“It would take a much more intense freeze,” he says. “But it may have happened (last week) in some side channels. Sometimes fish can swim away to another habitat.”
The dramatic fluctuation between raging summer flows — as high as 2,000 cfs, according to Wise — and low winter flows also causes problems for fish, the biologist notes. During periods of low winter flows, the bare bank is exposed to the freeze-thaw cycle, which loosens the soil, Wise explains. When the flows rise in the spring, the result can be a massive loss of soil and loss of riparian plant cover for trout.
“What our inventories have shown us is in the years when we see low winter flows, our (fish) populations in the upper river decrease,” Wise says. “When we see a series of higher winter flows, we see an increase in our fish populations.”
Wise and other ODFW officials are working with a host of other agencies to find some common ground on the issue of flows on the Deschutes. The Water Resources Department, the Deschutes River Conservancy, the Upper Deschutes Watershed Council, the Central Oregon Irrigation District, the North Unit Irrigation District, the Lone Pine Irrigation District and the Bureau of Reclamation are all involved in the discussion.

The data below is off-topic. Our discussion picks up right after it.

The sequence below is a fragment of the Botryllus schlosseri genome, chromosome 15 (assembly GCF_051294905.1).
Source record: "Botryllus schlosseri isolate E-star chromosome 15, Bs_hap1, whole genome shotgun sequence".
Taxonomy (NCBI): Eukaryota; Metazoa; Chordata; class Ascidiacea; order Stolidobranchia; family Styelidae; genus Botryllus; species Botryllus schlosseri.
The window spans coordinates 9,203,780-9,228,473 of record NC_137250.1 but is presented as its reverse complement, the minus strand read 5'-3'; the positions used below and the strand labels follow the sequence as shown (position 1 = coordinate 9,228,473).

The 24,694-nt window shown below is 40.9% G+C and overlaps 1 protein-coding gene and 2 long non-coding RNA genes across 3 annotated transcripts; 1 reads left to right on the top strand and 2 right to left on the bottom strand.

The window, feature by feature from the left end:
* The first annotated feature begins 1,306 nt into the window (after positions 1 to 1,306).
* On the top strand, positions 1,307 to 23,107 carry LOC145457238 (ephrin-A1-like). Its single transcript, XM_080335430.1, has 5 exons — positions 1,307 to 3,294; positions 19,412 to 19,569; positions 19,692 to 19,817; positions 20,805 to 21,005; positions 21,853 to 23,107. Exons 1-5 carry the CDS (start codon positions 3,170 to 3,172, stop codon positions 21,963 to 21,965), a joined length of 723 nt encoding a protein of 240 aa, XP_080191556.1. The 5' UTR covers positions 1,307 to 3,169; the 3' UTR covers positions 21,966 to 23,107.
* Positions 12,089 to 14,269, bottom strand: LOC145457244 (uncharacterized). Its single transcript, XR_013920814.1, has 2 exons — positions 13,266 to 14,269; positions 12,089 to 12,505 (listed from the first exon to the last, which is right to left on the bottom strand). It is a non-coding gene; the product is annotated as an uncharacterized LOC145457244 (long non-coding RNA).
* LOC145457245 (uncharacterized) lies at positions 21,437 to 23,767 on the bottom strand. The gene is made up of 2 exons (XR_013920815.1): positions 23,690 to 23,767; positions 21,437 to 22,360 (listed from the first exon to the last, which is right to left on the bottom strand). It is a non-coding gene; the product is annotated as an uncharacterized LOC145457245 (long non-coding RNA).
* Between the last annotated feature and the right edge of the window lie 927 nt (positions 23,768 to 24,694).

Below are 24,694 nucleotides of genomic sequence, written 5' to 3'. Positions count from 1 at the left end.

“What can we do to fit the needs of the Upper and Middle Deschutes for wildlife and river ecology, and still meet the needs of the growth we’re seeing in Deschutes County?” Wise asks. “We need to find a balance that works for the fish and all the other needs that we have.”
While all that is being resolved, anglers are still enjoying the Deschutes in the winter. Merrick says that fish can adapt to the low winter flows and sometimes become opportunistic. Midges and mayflies tend to work best for fly-fishing, he says.
Merrick notes that anglers should check flows before venturing out to the river. They can be low or high, but the key is finding a time when flows have stayed consistent for a few days.
“Little channels that were dry before can hold fish just a week later,” Merrick says. “Low water can make the fish more concentrated. When you find them you can catch a lot of them, but (low water) leaves them pretty vulnerable.”
Low flows have caused problems mostly for fish populations on the upper portions of the Deschutes, according to Wise. Trout in the Lower Deschutes, from Lake Billy Chinook downstream to the mouth, are not as affected.
“The area where you see the more profound effects are those areas immediately below Wickiup Reservoir,” Wise says. “As you move downstream, the overall effects are a little less pronounced. But you still see bank disparity.”
The Lower Deschutes near Maupin, famous for its steelhead runs in the fall, can still be a good place to fish for redband in the winter, according to Merrick.
“The water temperatures (near Maupin) are a whole lot better than they are in July or August (when they’re too hot),” Merrick says. “Actually, it can be some of the better water temperatures and conditions of the year.
“Of course, flows change things.”
Mark Morical can be reached at 383-0318 or at email@example.com.